By Scott Wilson
Washington Post Foreign Service
Friday, January 27, 2006
JERUSALEM, Jan. 26 -- The Hamas parliamentary election victory became a focal point of Israel's election campaign Thursday as opposition politicians criticized the government for failing to stop the radical Islamic movement from rising to prominence within the Palestinian Authority.
With Prime Minister Ariel Sharon unconscious from a stroke this month, Ehud Olmert, his deputy and now the acting prime minister, faced criticism in the wake of the Hamas defeat of the governing Fatah party, Israel's main partner in past peace agreements.
Olmert recently reversed Sharon's decision barring Palestinians in East Jerusalem from voting in the election. He said at the time that he did not want to give the Palestinian leader, Mahmoud Abbas, an excuse to cancel the first parliamentary elections in a decade.
"We are talking about an earthquake that has sent us back 50 years and will lead the entire region into chaos," said Silvan Shalom, a member of Israel's parliament from the hawkish Likud Party, who recently resigned as foreign minister in anticipation of the March 28 elections.
Public opinion polls have shown Likud suffering a significant drop in popularity since Sharon and Olmert left last year to form Kadima, which polls now show to be the prohibitive favorite in the coming elections.
"I warned Olmert in our first meeting after he took office" that Hamas must not be allowed to participate in the voting, Shalom said in his comments to the Ynet news Web site. "Now we have no one to blame but ourselves."
Olmert ordered his ministers Thursday not to comment on the Palestinian returns. He told visiting Sen. Joseph R. Biden Jr. (D-Del.) Wednesday evening that he would not "negotiate with a government that does not meet its most basic obligations -- to fight terrorism."
Israel, the United States and the European Union classify Hamas as a terrorist organization. The group, known formally as the Islamic Resistance Movement, calls for the creation of a Palestinian state on land that now includes Israel.
The leader of the dovish Labor Party, Amir Peretz, said at a special meeting of party leaders that "we have no intention to allow negotiations to take place with an organization that declares its intention to destroy Israel."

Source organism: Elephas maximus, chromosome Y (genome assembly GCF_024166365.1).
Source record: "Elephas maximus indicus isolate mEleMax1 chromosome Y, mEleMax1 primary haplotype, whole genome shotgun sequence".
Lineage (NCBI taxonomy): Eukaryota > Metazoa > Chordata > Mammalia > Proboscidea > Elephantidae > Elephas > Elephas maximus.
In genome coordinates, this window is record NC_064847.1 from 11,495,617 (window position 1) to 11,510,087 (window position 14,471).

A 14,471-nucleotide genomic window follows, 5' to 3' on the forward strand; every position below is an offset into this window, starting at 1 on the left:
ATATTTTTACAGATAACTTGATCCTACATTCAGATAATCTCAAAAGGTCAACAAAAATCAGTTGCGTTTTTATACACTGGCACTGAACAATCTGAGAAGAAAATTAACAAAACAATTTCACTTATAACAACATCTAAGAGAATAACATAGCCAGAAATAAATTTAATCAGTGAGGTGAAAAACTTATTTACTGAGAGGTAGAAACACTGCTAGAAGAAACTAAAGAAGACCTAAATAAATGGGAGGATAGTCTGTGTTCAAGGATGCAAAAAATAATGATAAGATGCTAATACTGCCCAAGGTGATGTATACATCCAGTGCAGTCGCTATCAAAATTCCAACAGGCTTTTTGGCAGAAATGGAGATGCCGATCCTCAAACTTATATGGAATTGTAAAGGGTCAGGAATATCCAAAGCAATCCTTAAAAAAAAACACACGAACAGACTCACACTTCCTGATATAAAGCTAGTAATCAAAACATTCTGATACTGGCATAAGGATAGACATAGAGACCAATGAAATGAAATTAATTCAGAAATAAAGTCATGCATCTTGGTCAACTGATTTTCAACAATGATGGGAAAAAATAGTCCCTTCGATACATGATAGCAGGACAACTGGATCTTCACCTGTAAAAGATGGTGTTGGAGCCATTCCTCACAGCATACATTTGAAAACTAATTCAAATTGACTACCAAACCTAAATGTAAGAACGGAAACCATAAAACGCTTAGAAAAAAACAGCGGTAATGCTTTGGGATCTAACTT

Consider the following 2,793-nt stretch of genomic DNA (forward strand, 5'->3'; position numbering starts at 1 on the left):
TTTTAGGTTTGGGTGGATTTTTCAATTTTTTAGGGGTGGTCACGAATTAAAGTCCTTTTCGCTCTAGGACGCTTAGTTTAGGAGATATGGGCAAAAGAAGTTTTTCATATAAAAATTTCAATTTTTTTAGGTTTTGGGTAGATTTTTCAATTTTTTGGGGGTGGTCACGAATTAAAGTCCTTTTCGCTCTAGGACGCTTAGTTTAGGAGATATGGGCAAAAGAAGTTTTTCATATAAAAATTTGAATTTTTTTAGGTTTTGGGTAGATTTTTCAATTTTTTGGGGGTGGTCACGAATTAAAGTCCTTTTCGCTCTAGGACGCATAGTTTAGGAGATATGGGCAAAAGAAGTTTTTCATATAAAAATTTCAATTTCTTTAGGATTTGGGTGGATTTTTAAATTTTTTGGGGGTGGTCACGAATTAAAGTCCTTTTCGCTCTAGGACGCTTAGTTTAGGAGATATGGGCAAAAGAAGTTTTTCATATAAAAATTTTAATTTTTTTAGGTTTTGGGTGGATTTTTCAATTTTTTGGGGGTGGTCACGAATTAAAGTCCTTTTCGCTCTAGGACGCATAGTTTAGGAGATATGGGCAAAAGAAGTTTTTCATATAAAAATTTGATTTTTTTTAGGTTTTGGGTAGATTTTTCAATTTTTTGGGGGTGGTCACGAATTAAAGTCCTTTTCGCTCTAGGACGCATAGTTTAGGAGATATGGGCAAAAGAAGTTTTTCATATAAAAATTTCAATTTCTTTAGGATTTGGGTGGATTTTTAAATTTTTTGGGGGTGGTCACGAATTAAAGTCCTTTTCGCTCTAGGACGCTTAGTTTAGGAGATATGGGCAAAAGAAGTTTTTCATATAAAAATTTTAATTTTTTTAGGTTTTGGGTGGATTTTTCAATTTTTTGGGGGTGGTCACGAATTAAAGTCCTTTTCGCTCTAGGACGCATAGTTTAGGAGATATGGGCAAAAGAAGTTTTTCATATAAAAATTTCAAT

"Hamas," he said, "is not a partner."
But Dan Schueftan, a senior fellow at the Shalem Center in Jerusalem, said, "We are assigning much too much significance to these elections."
He said Israel already faced a fading partner in Abbas, whose leadership has been undermined by party militias, internal corruption and the popularity of Hamas. Palestinians say he has also been hurt by Israel's reluctance to reduce checkpoints and military operations in the West Bank.
The Hamas victory, Schueftan said, could allow the Israeli government to proceed with another unilateral withdrawal from land in the West Bank, which Palestinians envision as part of their future state. Last year, Sharon ordered the withdrawal of all Israeli settlers and troops from the Gaza Strip, the other part of a prospective Palestinian state. Schueftan said a withdrawal from parts of the West Bank was already "the tacit platform of Kadima."
"The choices were between terrorists, impotents and hooligans," said Schueftan, who is also deputy director of the National Security Studies Center at the University of Haifa. "From an Israeli point of view, will this make things worse? No. Will this make things better? No. Would a different result have made a difference? No."
Gabriel Sheffer, a political science professor at Hebrew University of Jerusalem, said: "We should wait and see what happens inside the Palestinian government. But in any event, Olmert, his advisers and his followers face a big dilemma."
"The questions begin with: Do you talk to Hamas and, if so, what do you talk to them about?" Sheffer said. "I think Olmert will try to restrain the military, and try to find ways, probably not directly, to talk to Hamas."
Yossi Klein Halevi, another senior fellow at the Shalem Center, which holds mostly hawkish views on security matters, said, "Israel will now hold political Hamas directly responsible for the actions of military Hamas."
"There will now be one address at the Palestinian Authority where Israel can respond," Halevi said.
Dore Gold, president of the Jerusalem Center for Public Affairs, who advised Sharon, said Israel would now have to maintain control of the Jordan Valley in any final peace agreement to ensure that Hamas does not allow other groups Israel considers terrorist organizations to arrive from Jordan or Iraq.
"Hamas cannot be seen as just another Palestinian political party with an Islamic orientation," Gold said. "It must be linked to the larger sources of terror that threaten Israel and the West."